Funding hole plugged with clay

Potter Sale provides gifts, funding for department


Christian Urrutia / The Advocate

Student-made ceramics sit waiting to be purchased during the annual Pottery Sale in the Art Building on Thursday. All funds collected from the art sale go toward funding the Fine and Media Arts Department.

Vases and other ceramic items were displayed at the Pottery Sale at Contra Costa College in a fundraiser in the Art Building from May 4 through last Friday.

To raise funds for equipment and clay for the fine and media arts department, an assortment of art sculptures were displayed for the campus to see.

Ceramics instructor Mary Law explained the need for the fundraiser and said the money goes right back to the department and faculty members will be able to afford the shelves in the Art Building and other supplies students need.

Law said the prices of the items ranged from one dollar to $30.

The types of pottery that were found at the fundraiser included bowls, mugs and plates, along with other functional items used daily.

The specific ceramic items made by CCC students and professors in their ceramic classes were chosen by the maker and contributed to help provide funds for all students next semester.

Law, a full-time artist herself, said there is something special about seeing a tangible piece of art come about from 18 hours of working on something.

She said this can lead to development in all sorts of other art courses, and even in some cases, attending college for some students.

Law said the items contributed at the event were mainly earlier pieces students created and donated. Customers who decided to visit the fundraiser saw inexpensive, handmade objects that could be used for gifts.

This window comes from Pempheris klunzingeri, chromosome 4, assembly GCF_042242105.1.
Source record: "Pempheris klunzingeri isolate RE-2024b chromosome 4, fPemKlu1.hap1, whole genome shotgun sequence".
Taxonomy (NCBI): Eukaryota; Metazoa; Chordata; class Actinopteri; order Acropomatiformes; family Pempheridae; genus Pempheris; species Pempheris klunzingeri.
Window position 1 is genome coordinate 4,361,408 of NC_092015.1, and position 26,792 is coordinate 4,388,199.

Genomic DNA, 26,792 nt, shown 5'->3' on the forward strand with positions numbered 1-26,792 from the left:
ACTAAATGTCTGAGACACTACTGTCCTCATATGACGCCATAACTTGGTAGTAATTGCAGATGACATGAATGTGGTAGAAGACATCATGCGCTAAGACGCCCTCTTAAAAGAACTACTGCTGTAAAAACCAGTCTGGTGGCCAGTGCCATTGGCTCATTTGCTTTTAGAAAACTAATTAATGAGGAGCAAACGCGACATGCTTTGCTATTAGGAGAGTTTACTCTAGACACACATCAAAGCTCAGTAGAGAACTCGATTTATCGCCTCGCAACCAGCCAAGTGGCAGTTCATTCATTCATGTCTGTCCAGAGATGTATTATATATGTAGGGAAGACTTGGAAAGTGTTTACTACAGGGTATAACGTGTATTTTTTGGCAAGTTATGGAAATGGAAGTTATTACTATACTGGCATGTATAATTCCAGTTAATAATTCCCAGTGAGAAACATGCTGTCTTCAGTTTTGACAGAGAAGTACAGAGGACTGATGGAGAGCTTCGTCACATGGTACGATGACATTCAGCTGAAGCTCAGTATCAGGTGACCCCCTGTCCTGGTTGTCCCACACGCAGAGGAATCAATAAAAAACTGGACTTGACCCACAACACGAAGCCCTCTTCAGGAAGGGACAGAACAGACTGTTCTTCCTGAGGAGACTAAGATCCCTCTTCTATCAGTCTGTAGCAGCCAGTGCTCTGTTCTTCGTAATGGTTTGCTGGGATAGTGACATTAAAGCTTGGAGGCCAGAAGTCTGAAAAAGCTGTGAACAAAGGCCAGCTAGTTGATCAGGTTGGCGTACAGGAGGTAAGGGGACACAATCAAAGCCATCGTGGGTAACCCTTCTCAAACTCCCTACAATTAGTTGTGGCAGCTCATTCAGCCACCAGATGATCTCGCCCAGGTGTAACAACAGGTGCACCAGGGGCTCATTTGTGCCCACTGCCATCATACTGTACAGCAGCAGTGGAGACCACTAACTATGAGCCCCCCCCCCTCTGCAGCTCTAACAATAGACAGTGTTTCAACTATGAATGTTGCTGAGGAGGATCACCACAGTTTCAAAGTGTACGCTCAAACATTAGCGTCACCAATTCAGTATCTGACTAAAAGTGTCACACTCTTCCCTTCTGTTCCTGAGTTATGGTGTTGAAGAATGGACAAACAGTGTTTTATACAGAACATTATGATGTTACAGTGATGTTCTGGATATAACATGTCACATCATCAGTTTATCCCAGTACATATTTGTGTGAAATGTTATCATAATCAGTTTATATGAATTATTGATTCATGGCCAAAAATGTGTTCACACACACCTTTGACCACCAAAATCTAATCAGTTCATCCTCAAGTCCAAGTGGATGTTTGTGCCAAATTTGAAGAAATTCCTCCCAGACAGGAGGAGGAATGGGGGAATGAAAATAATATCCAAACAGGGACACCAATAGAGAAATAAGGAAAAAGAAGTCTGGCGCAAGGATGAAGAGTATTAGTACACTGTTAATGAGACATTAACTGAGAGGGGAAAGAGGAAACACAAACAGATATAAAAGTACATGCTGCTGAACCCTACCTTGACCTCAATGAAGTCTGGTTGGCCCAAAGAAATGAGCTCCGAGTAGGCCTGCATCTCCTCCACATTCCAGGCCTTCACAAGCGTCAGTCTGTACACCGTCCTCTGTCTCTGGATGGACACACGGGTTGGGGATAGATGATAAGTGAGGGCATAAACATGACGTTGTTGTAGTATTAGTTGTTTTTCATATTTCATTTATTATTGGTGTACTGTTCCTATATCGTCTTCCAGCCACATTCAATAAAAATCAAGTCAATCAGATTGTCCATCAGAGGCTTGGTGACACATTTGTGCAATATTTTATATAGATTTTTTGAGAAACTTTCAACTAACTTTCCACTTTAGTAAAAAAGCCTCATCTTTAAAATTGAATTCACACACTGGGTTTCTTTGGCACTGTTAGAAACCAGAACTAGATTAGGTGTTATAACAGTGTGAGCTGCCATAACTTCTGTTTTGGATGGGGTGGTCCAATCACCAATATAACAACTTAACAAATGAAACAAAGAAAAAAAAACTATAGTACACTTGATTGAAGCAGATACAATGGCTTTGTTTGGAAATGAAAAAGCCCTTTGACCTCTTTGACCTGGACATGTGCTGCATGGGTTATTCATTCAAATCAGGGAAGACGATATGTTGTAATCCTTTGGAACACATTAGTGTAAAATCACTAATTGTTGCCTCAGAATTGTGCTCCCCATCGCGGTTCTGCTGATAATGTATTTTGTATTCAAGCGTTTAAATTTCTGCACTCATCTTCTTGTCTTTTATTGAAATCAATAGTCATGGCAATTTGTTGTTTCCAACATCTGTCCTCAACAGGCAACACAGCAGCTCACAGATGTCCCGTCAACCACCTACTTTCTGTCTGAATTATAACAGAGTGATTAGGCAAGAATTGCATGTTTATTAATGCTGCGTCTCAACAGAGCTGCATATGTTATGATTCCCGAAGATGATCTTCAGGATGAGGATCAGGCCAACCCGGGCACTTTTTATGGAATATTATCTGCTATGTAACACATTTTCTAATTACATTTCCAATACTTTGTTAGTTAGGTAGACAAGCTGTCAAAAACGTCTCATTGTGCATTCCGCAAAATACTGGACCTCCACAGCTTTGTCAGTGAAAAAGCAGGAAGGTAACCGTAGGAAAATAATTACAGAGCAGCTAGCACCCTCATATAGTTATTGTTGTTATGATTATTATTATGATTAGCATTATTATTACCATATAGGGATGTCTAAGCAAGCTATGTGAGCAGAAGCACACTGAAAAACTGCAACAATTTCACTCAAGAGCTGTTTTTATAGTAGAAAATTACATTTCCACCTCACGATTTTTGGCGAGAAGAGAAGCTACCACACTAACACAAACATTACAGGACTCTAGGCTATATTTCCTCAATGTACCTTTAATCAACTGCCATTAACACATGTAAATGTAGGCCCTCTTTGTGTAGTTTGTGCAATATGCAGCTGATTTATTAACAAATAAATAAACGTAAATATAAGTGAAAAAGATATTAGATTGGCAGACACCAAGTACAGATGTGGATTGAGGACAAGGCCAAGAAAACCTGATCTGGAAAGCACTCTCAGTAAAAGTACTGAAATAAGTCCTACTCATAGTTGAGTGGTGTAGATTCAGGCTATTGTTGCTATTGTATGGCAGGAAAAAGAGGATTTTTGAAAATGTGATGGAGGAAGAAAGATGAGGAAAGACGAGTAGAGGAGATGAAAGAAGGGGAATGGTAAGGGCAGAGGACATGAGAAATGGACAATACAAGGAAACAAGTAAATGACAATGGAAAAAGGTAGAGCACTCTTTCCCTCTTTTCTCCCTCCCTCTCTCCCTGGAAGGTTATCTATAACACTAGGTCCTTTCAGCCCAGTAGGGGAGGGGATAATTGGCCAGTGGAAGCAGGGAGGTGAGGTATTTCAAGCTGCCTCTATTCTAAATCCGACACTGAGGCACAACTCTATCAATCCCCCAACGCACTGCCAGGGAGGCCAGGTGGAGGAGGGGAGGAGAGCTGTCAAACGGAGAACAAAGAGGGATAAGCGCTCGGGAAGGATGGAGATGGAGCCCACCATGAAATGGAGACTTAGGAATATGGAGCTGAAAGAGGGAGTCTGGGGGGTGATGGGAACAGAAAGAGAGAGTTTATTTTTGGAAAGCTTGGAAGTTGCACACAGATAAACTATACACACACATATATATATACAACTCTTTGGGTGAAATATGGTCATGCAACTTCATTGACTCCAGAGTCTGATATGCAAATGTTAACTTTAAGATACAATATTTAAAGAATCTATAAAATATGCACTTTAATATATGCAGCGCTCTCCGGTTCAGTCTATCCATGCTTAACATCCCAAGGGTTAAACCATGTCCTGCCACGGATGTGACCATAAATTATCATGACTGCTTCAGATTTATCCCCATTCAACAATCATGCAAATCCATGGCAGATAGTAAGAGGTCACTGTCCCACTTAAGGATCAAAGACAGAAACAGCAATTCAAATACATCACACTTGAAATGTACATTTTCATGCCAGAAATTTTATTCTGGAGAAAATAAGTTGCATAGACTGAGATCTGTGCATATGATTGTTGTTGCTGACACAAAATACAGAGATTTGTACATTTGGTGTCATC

Many students from both Middle College High School and CCC, came for Mother’s Day gifts.

Alan Perloff, art major and a serious ceramicist, was amazed at how great the pottery looked on sale.

“You can find amazing and beautiful gifts at an extremely affordable rate here. The success of the pottery event depends on what a person is seeking. But either way, there is a wide array of decorative and functional bowls here.”

Law said one of her happiest moments as a teacher, after 25 years of teaching, is seeing “a student who is struggling in college — come into art class and do really well and have that be the breakthrough for other headway in college and life.”

Larry Jones, art and music major said, “Art throwing is a balance of forces, getting it to turn, but not exceeding the clay’s ability to not twist. I always have a few pots in mind.”

In theory, a student begins with a heavy amount of clay in his or her hand, weighing about six pounds and allowing the individual to make a few different things.

“Clay is a very yielding medium,” Jones said.

He said, “As soon as you throw clay on the wheel and use your body mechanics to pull up on the wet earth with one hand and pushing in with the other hand, then all you have to do is make a solid cylinder before you intentionally make a central hole by pushing thumbs in, all the while adding slip and water to allow lubrication. Before you know it, you have a bowl or a cup. Then, the real work of refining the bottom begins.”

The time it takes to uncover a real talent for ceramics ranges from the rare student who can sit down and learn the craft in one semester, to other students who take sculpture or ceramic courses.

The more interested students associated with art rent studio space or take their creation to public events so that they can have 24 hours to transform clay.

Ekram Ayyad, an art student who contributed some of her pottery to the fundraiser said, “This is my third semester here. I like making bowls and plates because they can be used to hold salads and other foods.”

Anne Van Blaricom, an art major and event volunteer said, “(The department) coordinates our annual pottery event by volunteers and sell everything very inexpensively to offset the costs of ‘glazes’ which can be too expensive for the average CCC student.”